Android NDK, Revision 3 (March 2010)

General notes:
  • Adds OpenGL ES 2.0 native library support.
  • Adds a sample application,hello-gl2, that illustrates the use of OpenGL ES 2.0 vertex and fragment shaders.
  • The toolchain binaries have been refreshed for this release with GCC 4.4.0, which should generate slightly more compact and efficient machine code than the previous one (4.2.1). The NDK also still provides the 4.2.1 binaries, which you can optionally use to build your machine code.

Android NDK, Revision 2 (September 2009)

Originally released as "Android 1.6 NDK, Release 1".

General notes:
  • Adds OpenGL ES 1.1 native library support.
  • Adds a sample application, san-angeles, that renders 3D graphics through the native OpenGL ES APIs, while managing activity lifecycle with a GLSurfaceView object.

Android NDK, Revision 1 (June 2009)

Originally released as "Android 1.5 NDK, Release 1".

General notes:
  • Includes compiler support (GCC) for ARMv5TE instructions, including Thumb-1 instructions.
  • Includes system headers for stable native APIs, documentation, and sample applications.

System and Software Requirements

The sections below describe the system and software requirements for using the Android NDK, as well as platform compatibility considerations that affect appplications using libraries produced with the NDK.

The Android SDK

  • A complete Android SDK installation (including all dependencies) is required.
  • Android 1.5 SDK or later version is required.

Supported operating systems

  • Windows XP (32-bit) or Vista (32- or 64-bit)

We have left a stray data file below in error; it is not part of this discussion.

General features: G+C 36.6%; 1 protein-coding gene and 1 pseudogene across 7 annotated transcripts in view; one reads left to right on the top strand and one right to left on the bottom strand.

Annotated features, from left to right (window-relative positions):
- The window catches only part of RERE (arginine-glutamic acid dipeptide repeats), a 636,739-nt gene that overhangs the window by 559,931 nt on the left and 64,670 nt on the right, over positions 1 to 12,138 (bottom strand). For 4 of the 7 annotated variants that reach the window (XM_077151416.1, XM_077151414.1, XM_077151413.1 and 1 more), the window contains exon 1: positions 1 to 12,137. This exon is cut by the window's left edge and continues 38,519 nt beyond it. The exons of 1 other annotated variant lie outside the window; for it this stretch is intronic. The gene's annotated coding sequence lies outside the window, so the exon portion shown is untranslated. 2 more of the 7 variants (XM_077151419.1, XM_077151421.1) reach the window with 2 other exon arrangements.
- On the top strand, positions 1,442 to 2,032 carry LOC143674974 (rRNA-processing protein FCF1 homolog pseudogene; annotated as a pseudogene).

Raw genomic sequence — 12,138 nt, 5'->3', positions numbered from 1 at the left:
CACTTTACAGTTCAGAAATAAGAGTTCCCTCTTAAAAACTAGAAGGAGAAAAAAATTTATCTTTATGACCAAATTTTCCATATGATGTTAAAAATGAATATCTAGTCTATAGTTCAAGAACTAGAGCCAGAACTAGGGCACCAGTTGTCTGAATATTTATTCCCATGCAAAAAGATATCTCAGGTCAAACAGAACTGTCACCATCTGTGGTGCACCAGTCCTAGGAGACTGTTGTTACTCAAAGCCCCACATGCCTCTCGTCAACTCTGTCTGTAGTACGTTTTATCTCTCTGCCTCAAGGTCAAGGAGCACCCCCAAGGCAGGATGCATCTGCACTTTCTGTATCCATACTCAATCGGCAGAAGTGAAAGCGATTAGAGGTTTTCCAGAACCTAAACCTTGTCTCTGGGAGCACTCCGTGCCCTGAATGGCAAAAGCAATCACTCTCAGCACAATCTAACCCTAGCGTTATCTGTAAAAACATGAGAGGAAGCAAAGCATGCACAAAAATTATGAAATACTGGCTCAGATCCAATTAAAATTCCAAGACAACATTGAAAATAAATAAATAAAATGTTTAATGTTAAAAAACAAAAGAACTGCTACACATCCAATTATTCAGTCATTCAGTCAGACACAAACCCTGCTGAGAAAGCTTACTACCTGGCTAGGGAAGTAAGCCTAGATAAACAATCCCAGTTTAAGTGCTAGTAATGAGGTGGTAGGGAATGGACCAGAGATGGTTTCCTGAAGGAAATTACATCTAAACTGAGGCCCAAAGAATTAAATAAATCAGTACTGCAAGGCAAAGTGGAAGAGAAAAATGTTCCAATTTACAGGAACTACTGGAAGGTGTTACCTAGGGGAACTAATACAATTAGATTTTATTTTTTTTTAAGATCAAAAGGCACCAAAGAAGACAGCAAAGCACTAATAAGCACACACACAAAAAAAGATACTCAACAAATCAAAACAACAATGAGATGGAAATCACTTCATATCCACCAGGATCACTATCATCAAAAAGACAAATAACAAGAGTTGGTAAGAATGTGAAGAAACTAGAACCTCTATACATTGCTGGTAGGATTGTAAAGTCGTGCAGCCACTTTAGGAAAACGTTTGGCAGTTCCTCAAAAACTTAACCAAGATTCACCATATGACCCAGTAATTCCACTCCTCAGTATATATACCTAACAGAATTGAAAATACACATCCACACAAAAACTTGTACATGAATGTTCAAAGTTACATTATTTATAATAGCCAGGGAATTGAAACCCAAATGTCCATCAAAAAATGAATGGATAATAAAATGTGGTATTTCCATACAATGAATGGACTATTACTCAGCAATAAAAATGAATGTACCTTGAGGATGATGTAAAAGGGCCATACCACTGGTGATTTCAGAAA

• Mac OS X 10.4.8 or later (x86 only)
  • Linux (32 or 64-bit; Ubuntu 8.04, or other Linux distributions using GLibc 2.7 or later)

Required development tools

  • For all development platforms, GNU Make 3.81 or later is required. Earlier versions of GNU Make might work but have not been tested.
  • A recent version of awk (either GNU Awk or Nawk) is also required.
  • For Windows, Cygwin 1.7 or higher is required. The NDK will not work with Cygwin 1.5 installations.

Android platform compatibility

  • The native libraries created by the Android NDK can only be used on devices running specific minimum Android platform versions. The minimum required platform version depends on the CPU architecture of the devices you are targeting. The following table details which Android platform versions are compatible with native code developed for specific CPU architectures.
    Native Code CPU Architecture Used Compatible Android Platform(s)
    ARM, ARM-NEON Android 1.5 (API Level 3) and higher
    x86 Android 2.3 (API Level 9) and higher
    MIPS Android 2.3 (API Level 9) and higher

    These requirements mean you can use native libraries produced with the NDK in applications that are deployable to ARM-based devices running Android 1.5 or later. If you are deploying native libraries to x86 and MIPS-based devices, your application must target Android 2.3 or later.

  • To ensure compatibility, an application using a native library produced with the NDK must declare a <uses-sdk> element in its manifest file, with an android:minSdkVersion attribute value of "3" or higher. For example:
      <uses-sdk android:minSdkVersion="3" />
  • If you use this NDK to create a native library that uses the OpenGL ES APIs, the application containing the library can be deployed only to devices running the minimum platform versions described in the table below. To ensure compatibility, make sure that your application declares the proper android:minSdkVersion attribute value, as shown in the following table.